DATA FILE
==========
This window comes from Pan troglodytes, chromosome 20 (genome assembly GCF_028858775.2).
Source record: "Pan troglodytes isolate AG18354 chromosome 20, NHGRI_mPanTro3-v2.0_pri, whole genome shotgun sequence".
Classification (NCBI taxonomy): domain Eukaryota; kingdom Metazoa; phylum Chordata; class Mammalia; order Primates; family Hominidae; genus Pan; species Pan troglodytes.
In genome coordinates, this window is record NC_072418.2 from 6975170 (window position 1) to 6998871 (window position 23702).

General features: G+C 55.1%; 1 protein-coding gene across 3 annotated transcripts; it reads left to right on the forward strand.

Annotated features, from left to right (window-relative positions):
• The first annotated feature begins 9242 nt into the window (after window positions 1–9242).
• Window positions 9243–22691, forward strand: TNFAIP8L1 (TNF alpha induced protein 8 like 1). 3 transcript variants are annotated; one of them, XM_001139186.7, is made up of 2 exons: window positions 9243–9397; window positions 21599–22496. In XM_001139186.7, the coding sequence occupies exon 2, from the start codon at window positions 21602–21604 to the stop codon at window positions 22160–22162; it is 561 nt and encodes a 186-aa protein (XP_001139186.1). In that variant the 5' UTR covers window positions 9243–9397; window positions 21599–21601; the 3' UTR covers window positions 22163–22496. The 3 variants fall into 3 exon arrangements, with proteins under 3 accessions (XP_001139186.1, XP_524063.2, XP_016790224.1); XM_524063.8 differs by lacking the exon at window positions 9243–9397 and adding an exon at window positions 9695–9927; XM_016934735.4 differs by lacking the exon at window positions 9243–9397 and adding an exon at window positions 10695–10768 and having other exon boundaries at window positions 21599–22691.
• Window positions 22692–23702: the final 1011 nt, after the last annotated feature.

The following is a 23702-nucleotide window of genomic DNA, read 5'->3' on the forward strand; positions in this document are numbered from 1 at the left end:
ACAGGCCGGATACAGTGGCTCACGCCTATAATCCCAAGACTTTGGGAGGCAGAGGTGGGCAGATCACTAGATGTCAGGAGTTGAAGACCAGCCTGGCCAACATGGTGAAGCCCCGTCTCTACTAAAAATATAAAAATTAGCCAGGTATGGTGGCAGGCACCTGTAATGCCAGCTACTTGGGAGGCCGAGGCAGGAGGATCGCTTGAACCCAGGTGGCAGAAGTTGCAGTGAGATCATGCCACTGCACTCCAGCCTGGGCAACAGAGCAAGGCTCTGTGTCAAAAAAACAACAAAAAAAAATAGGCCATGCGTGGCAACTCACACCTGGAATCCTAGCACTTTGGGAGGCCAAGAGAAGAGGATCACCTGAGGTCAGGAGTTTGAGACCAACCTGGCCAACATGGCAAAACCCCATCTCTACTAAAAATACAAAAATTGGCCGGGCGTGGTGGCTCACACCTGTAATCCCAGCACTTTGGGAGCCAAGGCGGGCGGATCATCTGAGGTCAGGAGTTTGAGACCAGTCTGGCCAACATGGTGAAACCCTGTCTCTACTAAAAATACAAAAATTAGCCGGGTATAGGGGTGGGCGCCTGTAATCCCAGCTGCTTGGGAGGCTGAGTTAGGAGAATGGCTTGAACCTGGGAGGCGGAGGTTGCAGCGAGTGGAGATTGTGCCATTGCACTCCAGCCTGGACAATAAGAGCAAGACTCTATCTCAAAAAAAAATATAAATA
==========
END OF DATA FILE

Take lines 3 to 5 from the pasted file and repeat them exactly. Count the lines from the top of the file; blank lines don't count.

Classification (NCBI taxonomy): domain Eukaryota; kingdom Metazoa; phylum Chordata; class Mammalia; order Primates; family Hominidae; genus Pan; species Pan troglodytes.
In genome coordinates, this window is record NC_072418.2 from 6975170 (window position 1) to 6998871 (window position 23702).

General features: G+C 55.1%; 1 protein-coding gene across 3 annotated transcripts; it reads left to right on the forward strand.